Addiction Recurrence after Prolonged Recovery

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Philip Seymour Hoffman died February 2, 2014 of an apparent heroin overdose.  On that day, like every day in the United States, between 75-100 less known individuals also died of a drug overdose.  One of the factors distinguishing Philip Seymour Hoffman’s death, other than his fame, was that the recurrence of his addiction and its fatal consequences occurred after 23 years of stable recovery and a life of exemplary achievement.  In the days since his death, I have been bombarded with emails focused mostly on one question:  What do we know from the standpoint of science about addiction recurrence after prolonged recovery?

Treatment outcome studies suggest a principle:  recovery stability and permanence increase with duration of recovery, with the risk of future lifetime addiction recurrence declining to below 15% for those who have achieved 5 years of continuous recovery (see White, 2008 for a review).  That said, little information exists on the prevalence or processes involved in such recurrences after 10, 15, 20 or more years of recovery.  In 2009, Mel Schulstad and I published an article in Counselor entitled, “Relapse following Prolonged Addiction Recovery: Time for Answers to Critical Questions.”  We lamented the lack of research on long-term recovery, including research on what we referred to as late stage relapse (LSR, relapse after more than five years of stable recovery).  Here are some of the questions we posed in 2009.

 

What is the prevalence of relapse across the life cycle of recovery? Are there points of vulnerability identifiable by age or duration of recovery?

 Does the rate of LSR differ by primary drug(s) involved in past dependence; across religious, spiritual, and secular frameworks of recovery; or by gender, race/ethnicity, sexual orientation, and the presence of co-occurring medical/psychiatric disorders?

Are there critical transition points between stages of recovery that constitute periods of increased risk of alcohol and other drug use and related problems?

Is there a relationship between LSR and the onset or progression of physical illnesses and their treatment (e.g., prescribed medication for acute or chronic pain)?

Is there a relationship between LSR and changes in intimate and social relationships (e.g., separation, divorce, or death of one’s intimate partner; onset of new intimate or social relationships)?

Is there a relationship between LSR and major life transitions, such as death of a parent or sibling, children leaving home, “midlife crisis,” geographical relocation, menopause, occupational displacement, retirement, diagnosis of serious illness?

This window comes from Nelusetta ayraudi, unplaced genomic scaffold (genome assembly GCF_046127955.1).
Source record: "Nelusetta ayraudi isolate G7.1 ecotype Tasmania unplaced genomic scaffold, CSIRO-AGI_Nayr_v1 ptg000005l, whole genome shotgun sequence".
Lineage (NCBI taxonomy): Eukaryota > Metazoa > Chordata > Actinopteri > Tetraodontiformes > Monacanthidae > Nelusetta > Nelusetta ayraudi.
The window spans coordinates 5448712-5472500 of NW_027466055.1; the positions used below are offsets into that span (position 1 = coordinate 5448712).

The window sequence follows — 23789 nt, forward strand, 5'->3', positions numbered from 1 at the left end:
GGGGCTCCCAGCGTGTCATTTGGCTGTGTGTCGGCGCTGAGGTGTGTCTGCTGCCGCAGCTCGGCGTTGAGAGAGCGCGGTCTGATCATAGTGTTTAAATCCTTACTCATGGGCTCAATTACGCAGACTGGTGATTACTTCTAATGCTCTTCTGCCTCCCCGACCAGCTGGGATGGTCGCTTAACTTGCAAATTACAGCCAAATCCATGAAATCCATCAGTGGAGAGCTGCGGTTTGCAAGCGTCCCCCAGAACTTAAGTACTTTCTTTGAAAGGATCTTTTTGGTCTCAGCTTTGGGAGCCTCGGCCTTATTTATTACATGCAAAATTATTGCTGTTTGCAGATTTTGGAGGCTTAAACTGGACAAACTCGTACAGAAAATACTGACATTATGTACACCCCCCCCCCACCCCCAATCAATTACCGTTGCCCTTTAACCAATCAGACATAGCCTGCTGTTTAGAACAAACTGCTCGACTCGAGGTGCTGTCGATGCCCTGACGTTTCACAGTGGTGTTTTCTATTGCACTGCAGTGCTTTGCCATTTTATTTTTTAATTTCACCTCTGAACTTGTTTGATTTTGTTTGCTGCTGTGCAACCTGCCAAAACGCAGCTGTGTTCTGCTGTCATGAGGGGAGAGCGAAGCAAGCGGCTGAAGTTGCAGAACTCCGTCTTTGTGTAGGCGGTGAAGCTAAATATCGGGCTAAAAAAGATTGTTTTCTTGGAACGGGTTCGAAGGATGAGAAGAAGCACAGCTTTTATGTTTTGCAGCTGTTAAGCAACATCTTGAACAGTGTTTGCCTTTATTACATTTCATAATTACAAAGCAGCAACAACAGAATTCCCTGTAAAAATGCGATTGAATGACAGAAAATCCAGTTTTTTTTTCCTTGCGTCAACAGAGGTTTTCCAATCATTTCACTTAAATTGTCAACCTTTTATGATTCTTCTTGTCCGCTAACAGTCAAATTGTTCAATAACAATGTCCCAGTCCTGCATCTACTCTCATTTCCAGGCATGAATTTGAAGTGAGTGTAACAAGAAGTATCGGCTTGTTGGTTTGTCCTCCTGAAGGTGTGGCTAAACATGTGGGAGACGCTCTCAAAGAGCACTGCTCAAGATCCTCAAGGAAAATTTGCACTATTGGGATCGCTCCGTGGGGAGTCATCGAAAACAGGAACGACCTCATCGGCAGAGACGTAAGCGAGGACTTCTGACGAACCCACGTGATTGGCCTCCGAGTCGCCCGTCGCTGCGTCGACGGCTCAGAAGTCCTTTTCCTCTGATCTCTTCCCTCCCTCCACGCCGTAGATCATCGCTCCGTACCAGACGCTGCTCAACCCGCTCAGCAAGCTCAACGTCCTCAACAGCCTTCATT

Is there a relationship between LSR and the presence or loss of religious faith? Does religious faith constitute a protective shield against LSR?                  

What factors, other than the above, are linked to LSR?

What is the common course of LSR, e.g., duration, intensity, consequences, and long-term outcomes?

To what extent is the outcome of LSR influenced by the family, professional, and social responses to it?

What is the effect of LSR on the family?

What are the mortality rates associated with LSR?

What approaches are most effective in re-involving a family member in professional treatment and/or recovery mutual aid following LSR?

What are shared issues commonly confronted in the treatment of LSR, e.g., isolation, shame, loss of status, depression, suicidal ideation?                  

What are the factors associated with successful re-initiation of recovery following LSR?                         

How can the LSR risk be best conveyed to enhance the vigilance of those in recovery?

 

Philip Seymour Hoffman’s death is a tragedy that we as a country are collectively mourning.  But it is also a tragedy after billions of dollars spent on addiction research that we still do not have definitive or even preliminary answers to most of the above questions.  The reason we do not is our failure as a country to formulate and aggressively pursue a comprehensive recovery research agenda and to disseminate findings from that research to those who need it most: individuals and families seeking and in long-term addiction recovery. 

 I’m deeply saddened by the death of Philip Seymour Hoffman, but I am also saddened at the stark absence of science-grounded information that could have made a difference in his life and in the lives of others who the public will never read about.  People are dying because of what we do not know about the long-term processes of addiction recovery.